As an example of this new playfulness, take a LoSasso creation that’s become a signature dish (as well as Malnik’s personal favorite): the lobster peanut butter and jelly sandwich, composed of diced chilled lobster, chopped Asian-spiced peanuts, and onion marmalade on brioche. “It’s a dish people argue about, which I find really funny and intriguing. About 92 percent of people love it, and the other people wonder, ‘What was Dewey thinking?’” LoSasso says. “We wanted something people could pick up and bite into.”
Other offerings draw from the restaurant’s architecture. A roasted chicken dish, with its featured Mediterranean-style cured lemon, came indirectly from a Moroccan archway in the restaurant’s interior. The snapper in a bag, meanwhile, plays on fish en papillote and the restaurant’s old classic French-centric food. The “bag” here is made of pasta “paper,” in a nod to molecular cooking technique.
The quintessential steaks remain, however; diners can pick from grilled hanger steak, coffee-crusted rib eye, or two variations on filet mignon. Only now, steaks are one of many options in a choose-yourown dining experience that can range from fairly casual to unabashedly decadent. That, combined with more comfortable digs and a lighter palette, has meant a more widely varied crowd, according to Malnik. “The overall demographic is much younger, and because the color palette is genderneutral, there are more women dining alone and at the bar than there used to be,” he says.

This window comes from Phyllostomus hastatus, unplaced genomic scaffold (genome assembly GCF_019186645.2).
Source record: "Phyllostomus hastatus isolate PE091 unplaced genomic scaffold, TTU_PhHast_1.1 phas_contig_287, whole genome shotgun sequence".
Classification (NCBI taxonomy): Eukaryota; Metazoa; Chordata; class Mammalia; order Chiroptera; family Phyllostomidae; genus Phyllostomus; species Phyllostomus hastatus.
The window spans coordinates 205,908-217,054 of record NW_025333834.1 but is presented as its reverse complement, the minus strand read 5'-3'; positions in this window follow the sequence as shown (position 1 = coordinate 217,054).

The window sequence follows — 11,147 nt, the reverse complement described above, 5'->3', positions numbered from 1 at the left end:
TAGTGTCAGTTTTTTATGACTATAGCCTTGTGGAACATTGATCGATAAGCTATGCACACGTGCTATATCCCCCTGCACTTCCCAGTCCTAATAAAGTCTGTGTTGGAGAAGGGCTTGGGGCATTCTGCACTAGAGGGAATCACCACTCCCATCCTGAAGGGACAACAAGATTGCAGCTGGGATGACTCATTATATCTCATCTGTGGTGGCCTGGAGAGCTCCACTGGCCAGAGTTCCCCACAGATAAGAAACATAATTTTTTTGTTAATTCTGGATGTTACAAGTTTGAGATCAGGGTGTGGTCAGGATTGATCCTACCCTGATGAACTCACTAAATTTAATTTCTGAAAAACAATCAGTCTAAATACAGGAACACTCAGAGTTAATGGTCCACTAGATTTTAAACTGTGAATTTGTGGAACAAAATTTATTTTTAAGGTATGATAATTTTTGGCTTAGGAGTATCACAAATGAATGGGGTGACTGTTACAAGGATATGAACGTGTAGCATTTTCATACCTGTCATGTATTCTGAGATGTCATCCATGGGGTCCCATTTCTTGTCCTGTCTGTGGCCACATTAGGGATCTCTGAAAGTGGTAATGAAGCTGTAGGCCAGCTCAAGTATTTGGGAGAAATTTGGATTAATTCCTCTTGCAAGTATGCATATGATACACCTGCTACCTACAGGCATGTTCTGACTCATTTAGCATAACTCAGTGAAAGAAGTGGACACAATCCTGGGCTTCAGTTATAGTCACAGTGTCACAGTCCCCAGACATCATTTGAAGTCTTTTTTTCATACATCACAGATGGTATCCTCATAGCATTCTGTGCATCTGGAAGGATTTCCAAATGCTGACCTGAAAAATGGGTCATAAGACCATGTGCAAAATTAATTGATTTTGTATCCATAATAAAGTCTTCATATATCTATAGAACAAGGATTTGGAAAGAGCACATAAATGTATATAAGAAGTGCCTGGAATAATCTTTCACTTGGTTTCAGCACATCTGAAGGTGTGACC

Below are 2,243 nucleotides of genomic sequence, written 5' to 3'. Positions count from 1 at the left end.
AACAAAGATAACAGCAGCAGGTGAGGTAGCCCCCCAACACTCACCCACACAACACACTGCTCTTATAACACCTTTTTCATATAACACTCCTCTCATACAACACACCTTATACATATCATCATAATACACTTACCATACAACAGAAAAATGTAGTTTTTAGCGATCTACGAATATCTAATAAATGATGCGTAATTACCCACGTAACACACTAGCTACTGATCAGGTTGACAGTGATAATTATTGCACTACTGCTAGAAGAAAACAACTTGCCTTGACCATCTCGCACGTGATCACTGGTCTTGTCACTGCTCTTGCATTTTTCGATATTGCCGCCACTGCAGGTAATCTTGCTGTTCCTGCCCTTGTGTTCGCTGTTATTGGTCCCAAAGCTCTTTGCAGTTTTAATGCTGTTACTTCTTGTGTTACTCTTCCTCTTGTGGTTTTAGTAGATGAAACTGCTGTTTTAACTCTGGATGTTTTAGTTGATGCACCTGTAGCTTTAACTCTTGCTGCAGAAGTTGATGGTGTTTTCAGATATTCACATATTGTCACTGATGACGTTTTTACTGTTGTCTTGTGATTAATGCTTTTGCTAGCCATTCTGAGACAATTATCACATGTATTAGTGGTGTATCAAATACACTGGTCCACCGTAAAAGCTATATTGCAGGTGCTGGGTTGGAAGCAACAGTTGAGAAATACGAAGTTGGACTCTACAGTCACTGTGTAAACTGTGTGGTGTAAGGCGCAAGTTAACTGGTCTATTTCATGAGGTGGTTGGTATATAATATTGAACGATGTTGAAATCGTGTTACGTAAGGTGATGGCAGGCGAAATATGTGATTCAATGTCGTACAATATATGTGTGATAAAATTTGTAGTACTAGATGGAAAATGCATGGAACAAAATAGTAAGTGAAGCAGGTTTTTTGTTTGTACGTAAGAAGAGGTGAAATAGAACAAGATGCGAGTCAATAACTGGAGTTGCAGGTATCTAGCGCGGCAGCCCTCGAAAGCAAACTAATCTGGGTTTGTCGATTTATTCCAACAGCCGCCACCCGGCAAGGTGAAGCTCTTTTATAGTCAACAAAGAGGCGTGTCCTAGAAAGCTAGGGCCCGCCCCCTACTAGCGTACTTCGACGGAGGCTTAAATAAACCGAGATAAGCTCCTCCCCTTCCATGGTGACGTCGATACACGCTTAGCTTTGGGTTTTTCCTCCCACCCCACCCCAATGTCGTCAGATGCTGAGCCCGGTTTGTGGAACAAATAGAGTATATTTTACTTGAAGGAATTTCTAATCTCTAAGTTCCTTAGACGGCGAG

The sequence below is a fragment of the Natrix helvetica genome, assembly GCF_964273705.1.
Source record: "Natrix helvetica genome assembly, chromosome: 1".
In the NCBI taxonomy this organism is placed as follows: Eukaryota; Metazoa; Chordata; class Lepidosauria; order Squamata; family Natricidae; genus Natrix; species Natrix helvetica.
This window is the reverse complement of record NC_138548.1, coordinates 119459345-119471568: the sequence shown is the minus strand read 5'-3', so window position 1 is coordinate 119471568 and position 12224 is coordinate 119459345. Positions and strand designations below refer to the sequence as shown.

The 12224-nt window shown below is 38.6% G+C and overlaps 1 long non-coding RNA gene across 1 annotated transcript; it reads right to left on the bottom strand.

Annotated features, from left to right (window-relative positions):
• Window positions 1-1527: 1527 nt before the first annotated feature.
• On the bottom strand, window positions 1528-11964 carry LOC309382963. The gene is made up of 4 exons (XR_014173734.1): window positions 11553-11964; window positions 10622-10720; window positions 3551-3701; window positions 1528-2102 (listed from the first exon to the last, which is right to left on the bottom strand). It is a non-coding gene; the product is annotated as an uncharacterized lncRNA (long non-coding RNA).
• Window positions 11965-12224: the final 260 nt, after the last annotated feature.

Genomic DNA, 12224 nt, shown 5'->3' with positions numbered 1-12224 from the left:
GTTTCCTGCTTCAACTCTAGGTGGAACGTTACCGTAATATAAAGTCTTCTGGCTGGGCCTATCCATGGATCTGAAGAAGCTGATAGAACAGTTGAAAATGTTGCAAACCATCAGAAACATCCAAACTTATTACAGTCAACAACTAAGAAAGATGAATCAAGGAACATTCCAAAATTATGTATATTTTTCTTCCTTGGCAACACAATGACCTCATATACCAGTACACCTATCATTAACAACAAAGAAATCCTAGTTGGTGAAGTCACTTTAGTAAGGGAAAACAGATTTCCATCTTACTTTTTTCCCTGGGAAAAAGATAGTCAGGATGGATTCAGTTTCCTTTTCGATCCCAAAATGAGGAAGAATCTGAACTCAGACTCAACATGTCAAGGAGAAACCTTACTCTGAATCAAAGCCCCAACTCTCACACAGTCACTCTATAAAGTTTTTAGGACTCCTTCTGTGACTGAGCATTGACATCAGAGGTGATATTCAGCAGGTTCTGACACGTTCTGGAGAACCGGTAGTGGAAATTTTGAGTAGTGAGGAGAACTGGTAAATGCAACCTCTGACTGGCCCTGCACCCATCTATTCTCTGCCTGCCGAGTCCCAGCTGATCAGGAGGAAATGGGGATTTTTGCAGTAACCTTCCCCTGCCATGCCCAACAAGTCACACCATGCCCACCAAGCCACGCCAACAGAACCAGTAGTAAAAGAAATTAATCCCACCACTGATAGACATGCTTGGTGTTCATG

While Malnik isn’t leading the raucous dinner parties that were once synonymous with his restaurant, the place still attracts A-listers and business heavyweights. “The difference is that they’re doing it on their own sort of agenda, as opposed to us throwing a party to attract them.” That doesn’t mean they won’t bend over backward to satisfy customers. Last year, rocker Joan Jett booked a party, for one. The restriction? She’s a strict vegan. At the old Forge, that would have been out of the question, but LoSasso gamely concocted a totally animal-free menu for the star.
Also, some of the old party atmosphere has returned: Two happy hours, one on Wednesday featuring Russian Standard vodka and one on Friday featuring Veuve Clicquot Champagne, draw in the younger set for drinks and a lighter dinner. At other times, their parents might still be coming in for the type of meal they remember from 30 years ago.
“The restaurateur was always dictating to the customer how much they were going to spend, and how they would enjoy their dinner,” Malnik says. “Now it’s about not being pretentious, and allowing guests to choose the type of experience that they want. If a guest wants an extravagant, formal dinner, he can have it, but if he wants to pop in and have a lobster PB&J at the bar while he watches the game, he can do that, too.”
photography by gary james; filmmagic/getty images